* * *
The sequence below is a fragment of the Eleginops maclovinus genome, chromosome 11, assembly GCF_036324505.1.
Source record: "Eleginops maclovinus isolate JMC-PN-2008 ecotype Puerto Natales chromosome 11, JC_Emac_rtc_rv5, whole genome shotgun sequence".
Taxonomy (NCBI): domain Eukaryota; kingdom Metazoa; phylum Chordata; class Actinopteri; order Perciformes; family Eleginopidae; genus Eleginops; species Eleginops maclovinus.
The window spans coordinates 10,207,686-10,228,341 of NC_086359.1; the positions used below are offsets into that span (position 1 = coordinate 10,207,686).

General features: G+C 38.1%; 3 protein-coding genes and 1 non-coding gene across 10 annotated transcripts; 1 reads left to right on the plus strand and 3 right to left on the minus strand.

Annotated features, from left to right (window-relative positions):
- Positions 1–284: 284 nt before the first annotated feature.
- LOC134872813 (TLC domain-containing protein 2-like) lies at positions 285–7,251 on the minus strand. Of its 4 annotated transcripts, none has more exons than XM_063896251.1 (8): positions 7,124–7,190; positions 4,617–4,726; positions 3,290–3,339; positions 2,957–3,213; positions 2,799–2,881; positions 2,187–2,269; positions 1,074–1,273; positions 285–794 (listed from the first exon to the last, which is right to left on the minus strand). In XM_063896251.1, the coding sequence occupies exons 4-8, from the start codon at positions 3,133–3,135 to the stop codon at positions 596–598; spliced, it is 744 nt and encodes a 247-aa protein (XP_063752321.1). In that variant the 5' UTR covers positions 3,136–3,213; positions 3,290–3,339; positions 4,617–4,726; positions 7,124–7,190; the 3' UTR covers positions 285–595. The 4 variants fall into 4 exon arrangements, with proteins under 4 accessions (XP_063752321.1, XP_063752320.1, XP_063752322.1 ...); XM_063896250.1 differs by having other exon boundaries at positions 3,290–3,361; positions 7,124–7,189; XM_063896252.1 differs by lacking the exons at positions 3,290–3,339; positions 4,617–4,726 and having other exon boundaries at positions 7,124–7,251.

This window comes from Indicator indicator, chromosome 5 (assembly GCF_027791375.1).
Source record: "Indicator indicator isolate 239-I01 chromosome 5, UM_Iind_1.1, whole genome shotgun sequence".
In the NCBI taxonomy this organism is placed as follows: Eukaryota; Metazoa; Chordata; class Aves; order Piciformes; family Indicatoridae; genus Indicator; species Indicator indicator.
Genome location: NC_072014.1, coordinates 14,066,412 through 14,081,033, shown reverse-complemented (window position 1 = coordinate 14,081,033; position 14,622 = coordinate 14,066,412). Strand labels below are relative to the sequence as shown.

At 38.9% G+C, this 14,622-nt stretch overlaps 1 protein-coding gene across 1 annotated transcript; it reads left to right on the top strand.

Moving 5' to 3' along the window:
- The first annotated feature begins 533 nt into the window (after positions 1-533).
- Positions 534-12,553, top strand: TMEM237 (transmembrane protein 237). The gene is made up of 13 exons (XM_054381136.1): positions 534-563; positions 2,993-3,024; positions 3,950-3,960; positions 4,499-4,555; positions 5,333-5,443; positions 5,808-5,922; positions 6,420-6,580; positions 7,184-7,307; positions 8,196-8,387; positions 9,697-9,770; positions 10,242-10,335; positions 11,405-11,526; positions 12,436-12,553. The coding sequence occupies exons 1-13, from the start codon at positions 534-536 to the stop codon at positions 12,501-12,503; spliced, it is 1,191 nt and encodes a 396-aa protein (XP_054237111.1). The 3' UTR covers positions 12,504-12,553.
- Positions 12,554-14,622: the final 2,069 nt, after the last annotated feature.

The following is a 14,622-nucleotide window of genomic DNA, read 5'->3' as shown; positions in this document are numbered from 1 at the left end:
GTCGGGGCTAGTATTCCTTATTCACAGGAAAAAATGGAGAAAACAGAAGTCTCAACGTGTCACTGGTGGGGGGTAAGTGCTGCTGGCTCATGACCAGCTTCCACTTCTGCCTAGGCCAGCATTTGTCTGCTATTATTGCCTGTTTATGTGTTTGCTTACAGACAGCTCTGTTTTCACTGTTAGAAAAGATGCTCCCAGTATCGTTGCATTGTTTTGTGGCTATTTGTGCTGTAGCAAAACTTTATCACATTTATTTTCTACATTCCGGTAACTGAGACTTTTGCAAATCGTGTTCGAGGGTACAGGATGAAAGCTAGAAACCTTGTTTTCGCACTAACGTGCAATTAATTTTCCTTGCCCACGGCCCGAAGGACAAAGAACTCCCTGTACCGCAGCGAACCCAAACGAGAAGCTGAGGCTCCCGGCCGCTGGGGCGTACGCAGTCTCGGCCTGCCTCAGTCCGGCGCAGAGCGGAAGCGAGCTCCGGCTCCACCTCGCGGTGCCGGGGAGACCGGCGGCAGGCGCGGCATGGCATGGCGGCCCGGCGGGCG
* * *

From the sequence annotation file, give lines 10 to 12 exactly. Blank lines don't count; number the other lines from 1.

Source record: "Indicator indicator isolate 239-I01 chromosome 5, UM_Iind_1.1, whole genome shotgun sequence".
In the NCBI taxonomy this organism is placed as follows: Eukaryota; Metazoa; Chordata; class Aves; order Piciformes; family Indicatoridae; genus Indicator; species Indicator indicator.
Genome location: NC_072014.1, coordinates 14,066,412 through 14,081,033, shown reverse-complemented (window position 1 = coordinate 14,081,033; position 14,622 = coordinate 14,066,412). Strand labels below are relative to the sequence as shown.